12. 12. Conurbations Theory • The term "conurbation" was coined in 1915 by Patrick Geddes in his book Cities In Evolution. • Internationally, the term "urban agglomeration" is often used to convey a similar meaning to "conurbation". • He drew attention to the ability of the (then) new technology of electric power and motorised transport to allow cities to spread and agglomerate together, and gave as examples "Midland ton" in England, the Ruhr in Germany, Ramstad in the Netherlands, New York-Boston in the United States, the Greater Tokyo Area and Taiheiyō Belt in Japan and NCR of Delhi in India.
  13. 13. • A conurbation is a region comprising a number of cities, large towns, and other urban areas that, through population growth and physical expansion, have merged to form one continuous urban and industrially developed area. • In most cases, a conurbation is a polycentric urban agglomeration, in which transportation has developed to link areas to create a single urban labour market or travel to work area. • The term is used in North America, a metropolitan area can be defined by the Census Bureau or it may consist of a central city and its suburbs, while a conurbation consists of adjacent metropolitan areas that are connected with one another by urbanization.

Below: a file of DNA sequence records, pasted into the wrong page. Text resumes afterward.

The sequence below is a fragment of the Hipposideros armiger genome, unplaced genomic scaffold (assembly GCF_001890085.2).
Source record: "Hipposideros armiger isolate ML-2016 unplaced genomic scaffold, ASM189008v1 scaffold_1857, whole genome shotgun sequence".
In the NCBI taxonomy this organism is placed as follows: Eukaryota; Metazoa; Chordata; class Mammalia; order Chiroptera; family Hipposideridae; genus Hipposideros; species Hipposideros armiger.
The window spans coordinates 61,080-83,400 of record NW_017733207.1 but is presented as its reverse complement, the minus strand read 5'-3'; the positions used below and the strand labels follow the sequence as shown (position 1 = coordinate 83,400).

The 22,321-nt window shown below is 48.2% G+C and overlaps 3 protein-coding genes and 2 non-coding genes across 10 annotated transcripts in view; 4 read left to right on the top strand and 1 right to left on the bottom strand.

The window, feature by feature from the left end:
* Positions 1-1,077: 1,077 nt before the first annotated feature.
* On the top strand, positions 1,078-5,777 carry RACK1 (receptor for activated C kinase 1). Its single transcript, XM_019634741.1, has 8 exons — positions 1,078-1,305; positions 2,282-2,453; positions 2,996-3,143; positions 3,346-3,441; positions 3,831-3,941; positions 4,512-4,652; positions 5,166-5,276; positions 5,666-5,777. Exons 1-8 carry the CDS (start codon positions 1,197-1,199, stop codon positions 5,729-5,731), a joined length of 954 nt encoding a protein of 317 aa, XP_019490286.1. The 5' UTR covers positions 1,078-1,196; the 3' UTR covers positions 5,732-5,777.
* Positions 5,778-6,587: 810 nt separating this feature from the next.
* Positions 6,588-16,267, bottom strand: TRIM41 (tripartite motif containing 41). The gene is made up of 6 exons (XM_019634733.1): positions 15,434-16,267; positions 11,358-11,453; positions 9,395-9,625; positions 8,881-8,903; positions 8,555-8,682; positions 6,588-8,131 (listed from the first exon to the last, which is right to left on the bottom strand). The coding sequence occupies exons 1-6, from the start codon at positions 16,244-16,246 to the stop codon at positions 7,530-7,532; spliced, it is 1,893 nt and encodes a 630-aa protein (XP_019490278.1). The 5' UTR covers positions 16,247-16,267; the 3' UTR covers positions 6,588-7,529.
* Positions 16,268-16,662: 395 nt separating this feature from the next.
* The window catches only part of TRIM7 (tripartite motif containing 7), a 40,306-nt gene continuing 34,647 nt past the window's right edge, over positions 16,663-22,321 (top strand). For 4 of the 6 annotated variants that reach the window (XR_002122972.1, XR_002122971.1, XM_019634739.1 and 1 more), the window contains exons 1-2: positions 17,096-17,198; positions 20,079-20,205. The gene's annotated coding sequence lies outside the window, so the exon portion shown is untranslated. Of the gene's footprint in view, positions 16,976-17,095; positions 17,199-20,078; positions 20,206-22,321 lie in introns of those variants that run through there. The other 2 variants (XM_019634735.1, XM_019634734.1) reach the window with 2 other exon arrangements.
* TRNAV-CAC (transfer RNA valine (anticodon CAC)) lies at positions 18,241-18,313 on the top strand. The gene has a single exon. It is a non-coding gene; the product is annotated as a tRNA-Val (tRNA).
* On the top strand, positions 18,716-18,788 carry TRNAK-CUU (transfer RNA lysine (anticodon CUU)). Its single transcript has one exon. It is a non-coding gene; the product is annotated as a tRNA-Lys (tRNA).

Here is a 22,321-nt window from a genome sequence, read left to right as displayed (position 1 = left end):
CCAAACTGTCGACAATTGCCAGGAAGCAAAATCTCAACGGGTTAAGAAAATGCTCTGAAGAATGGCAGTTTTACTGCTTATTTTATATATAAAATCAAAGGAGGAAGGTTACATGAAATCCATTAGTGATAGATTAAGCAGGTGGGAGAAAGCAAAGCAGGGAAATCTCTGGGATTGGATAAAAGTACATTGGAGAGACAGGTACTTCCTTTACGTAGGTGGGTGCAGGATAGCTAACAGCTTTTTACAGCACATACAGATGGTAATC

14. 14. Examples of Conurbation NEW YORK • The expansive concept of the New York metropolitan area (the Tri-State Region) centred on New York City, including 30 counties spread between New York State, New Jersey, Connecticut, and Pennsylvania, with an estimated population of 21,961,994 in 2007. • Approximately one-fifteenth of all U.S. residents live in the Greater New York City area. • This conurbation is the result of several central cities whose urban areas have merged.